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The Lord of the Rings: A Reader’s Companion Hardcover – Special Edition, 19 Jun 2014

5.0 out of 5 stars 1 customer review

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Product details

  • Hardcover: 976 pages
  • Publisher: HarperCollins; 60th Anniversary edition edition (19 Jun. 2014)
  • Language: English
  • ISBN-10: 000755690X
  • ISBN-13: 978-0007556908
  • Product Dimensions: 14.9 x 3.8 x 22.8 cm
  • Average Customer Review: 5.0 out of 5 stars  See all reviews (1 customer review)
  • Amazon Bestsellers Rank: 42,025 in Books (See Top 100 in Books)
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Product description

Review

‘Masterpiece? Oh yes, I’ve no doubt about that.’
Evening Standard

‘Among the greatest works of imaginative fiction of the 20th century.’
Sunday Telegraph

About the Author

Wayne G. Hammond is Assistant Librarian in the Chapin Library of Rare Books, Williams College, and the author of standard bibliographies of J.R.R. Tolkien and Arthur Ransome. His wife, Christina Scull, is the former Librarian of Sir John Soane's Museum, London, and editor of the occasional magazine The Tolkien Collector. Together they have written J.R.R. Tolkien: Artist & Illustrator, compiled the new index to Tolkien's published Letters, and edited Tolkien's Roverandom, Farmer Giles of Ham, and the 50th anniversary edition of The Lord of the Rings. They are currently completing their long-awaited J.R.R. Tolkien Companion and Guide for HarperCollins.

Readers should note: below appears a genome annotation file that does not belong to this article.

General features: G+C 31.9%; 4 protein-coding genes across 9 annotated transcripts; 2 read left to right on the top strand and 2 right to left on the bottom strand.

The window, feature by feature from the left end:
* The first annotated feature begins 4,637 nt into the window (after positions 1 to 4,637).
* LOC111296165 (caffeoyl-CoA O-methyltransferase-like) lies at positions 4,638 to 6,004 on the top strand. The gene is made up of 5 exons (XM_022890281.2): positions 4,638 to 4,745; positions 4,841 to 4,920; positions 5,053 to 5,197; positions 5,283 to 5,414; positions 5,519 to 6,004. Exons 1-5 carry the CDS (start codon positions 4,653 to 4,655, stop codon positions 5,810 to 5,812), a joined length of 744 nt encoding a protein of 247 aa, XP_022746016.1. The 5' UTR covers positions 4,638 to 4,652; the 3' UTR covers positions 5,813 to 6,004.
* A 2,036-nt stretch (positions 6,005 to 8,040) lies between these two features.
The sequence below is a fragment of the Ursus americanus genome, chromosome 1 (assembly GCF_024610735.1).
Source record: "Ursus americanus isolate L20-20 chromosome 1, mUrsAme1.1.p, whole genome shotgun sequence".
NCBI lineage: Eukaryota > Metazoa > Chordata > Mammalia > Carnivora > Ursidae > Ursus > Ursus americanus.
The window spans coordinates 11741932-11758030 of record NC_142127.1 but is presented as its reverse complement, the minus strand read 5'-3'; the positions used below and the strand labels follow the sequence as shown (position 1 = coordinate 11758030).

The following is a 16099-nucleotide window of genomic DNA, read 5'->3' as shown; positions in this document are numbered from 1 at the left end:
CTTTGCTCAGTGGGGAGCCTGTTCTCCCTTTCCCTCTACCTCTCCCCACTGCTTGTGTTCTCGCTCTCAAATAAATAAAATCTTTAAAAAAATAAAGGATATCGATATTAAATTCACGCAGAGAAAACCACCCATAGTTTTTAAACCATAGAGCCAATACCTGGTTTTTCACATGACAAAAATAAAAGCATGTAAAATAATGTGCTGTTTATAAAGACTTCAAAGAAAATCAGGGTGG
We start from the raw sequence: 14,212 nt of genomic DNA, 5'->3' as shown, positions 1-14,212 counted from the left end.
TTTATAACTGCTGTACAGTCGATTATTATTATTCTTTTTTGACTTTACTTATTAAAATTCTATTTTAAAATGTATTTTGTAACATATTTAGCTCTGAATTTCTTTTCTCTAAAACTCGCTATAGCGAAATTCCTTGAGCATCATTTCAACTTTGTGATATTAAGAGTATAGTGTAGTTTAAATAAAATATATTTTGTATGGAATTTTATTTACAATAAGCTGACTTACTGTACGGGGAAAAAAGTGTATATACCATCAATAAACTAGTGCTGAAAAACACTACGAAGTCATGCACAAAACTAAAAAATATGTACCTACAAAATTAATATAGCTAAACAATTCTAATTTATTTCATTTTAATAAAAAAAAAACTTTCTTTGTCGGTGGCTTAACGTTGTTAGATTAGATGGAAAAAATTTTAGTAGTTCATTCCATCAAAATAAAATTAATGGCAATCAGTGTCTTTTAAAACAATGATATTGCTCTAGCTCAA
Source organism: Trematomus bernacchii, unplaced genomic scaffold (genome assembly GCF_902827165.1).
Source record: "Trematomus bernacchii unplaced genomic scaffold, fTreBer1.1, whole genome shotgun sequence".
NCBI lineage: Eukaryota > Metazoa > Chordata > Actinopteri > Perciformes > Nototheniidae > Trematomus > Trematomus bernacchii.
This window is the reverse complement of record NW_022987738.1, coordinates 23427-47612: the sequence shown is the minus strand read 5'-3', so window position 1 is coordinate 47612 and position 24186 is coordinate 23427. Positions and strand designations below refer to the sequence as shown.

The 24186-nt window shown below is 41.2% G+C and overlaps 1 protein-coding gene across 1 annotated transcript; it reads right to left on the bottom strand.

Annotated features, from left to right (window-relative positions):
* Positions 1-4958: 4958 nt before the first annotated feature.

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Format: Hardcover Verified Purchase
A wealth of background information, plus explanatory notes chapter-by-chapter and appendix-by-appendix. Includes Tolkien's own summary of _The Lord of the Rings_ (not published elsewhere except in a French translation). Invaluable.
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Most Helpful Customer Reviews on Amazon.com (beta) (May include reviews from Early Reviewer Rewards Program)

Amazon.com: 4.7 out of 5 stars 34 reviews
5 of 5 people found the following review helpful
5.0 out of 5 stars This is a great little reference book for people who want to gain ... 31 July 2015
By A K Barnes - Published on Amazon.com
Format: Hardcover Verified Purchase